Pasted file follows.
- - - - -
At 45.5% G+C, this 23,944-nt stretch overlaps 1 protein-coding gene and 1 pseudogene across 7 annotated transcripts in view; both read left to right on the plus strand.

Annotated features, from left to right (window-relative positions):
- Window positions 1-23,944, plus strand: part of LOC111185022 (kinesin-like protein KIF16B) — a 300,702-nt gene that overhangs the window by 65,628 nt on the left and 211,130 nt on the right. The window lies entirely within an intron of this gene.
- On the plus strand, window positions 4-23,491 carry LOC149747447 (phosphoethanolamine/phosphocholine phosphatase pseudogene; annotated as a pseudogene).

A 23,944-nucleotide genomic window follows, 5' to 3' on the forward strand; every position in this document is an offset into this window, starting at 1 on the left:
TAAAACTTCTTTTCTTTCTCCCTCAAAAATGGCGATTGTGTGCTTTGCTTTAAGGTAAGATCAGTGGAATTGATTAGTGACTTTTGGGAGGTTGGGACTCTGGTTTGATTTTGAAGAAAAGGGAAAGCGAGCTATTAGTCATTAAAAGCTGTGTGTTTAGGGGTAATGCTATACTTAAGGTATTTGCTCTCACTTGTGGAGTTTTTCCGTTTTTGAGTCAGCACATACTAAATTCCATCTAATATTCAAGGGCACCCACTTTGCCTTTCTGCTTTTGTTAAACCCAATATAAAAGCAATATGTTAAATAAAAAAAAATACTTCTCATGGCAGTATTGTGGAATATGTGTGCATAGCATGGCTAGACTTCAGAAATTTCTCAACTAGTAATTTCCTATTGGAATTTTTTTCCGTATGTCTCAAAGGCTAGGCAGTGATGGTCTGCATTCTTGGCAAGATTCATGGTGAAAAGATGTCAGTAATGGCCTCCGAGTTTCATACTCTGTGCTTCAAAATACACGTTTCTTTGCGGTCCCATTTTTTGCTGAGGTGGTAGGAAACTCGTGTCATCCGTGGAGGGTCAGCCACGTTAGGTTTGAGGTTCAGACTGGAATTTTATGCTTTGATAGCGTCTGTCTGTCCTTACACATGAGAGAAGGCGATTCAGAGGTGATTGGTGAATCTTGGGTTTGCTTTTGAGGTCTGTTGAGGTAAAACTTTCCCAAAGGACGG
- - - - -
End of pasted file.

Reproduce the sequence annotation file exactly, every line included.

At 45.5% G+C, this 23,944-nt stretch overlaps 1 protein-coding gene and 1 pseudogene across 7 annotated transcripts in view; both read left to right on the plus strand.

Annotated features, from left to right (window-relative positions):
- Window positions 1-23,944, plus strand: part of LOC111185022 (kinesin-like protein KIF16B) — a 300,702-nt gene that overhangs the window by 65,628 nt on the left and 211,130 nt on the right. The window lies entirely within an intron of this gene.
- On the plus strand, window positions 4-23,491 carry LOC149747447 (phosphoethanolamine/phosphocholine phosphatase pseudogene; annotated as a pseudogene).

A 23,944-nucleotide genomic window follows, 5' to 3' on the forward strand; every position in this document is an offset into this window, starting at 1 on the left:
TAAAACTTCTTTTCTTTCTCCCTCAAAAATGGCGATTGTGTGCTTTGCTTTAAGGTAAGATCAGTGGAATTGATTAGTGACTTTTGGGAGGTTGGGACTCTGGTTTGATTTTGAAGAAAAGGGAAAGCGAGCTATTAGTCATTAAAAGCTGTGTGTTTAGGGGTAATGCTATACTTAAGGTATTTGCTCTCACTTGTGGAGTTTTTCCGTTTTTGAGTCAGCACATACTAAATTCCATCTAATATTCAAGGGCACCCACTTTGCCTTTCTGCTTTTGTTAAACCCAATATAAAAGCAATATGTTAAATAAAAAAAAATACTTCTCATGGCAGTATTGTGGAATATGTGTGCATAGCATGGCTAGACTTCAGAAATTTCTCAACTAGTAATTTCCTATTGGAATTTTTTTCCGTATGTCTCAAAGGCTAGGCAGTGATGGTCTGCATTCTTGGCAAGATTCATGGTGAAAAGATGTCAGTAATGGCCTCCGAGTTTCATACTCTGTGCTTCAAAATACACGTTTCTTTGCGGTCCCATTTTTTGCTGAGGTGGTAGGAAACTCGTGTCATCCGTGGAGGGTCAGCCACGTTAGGTTTGAGGTTCAGACTGGAATTTTATGCTTTGATAGCGTCTGTCTGTCCTTACACATGAGAGAAGGCGATTCAGAGGTGATTGGTGAATCTTGGGTTTGCTTTTGAGGTCTGTTGAGGTAAAACTTTCCCAAAGGACGG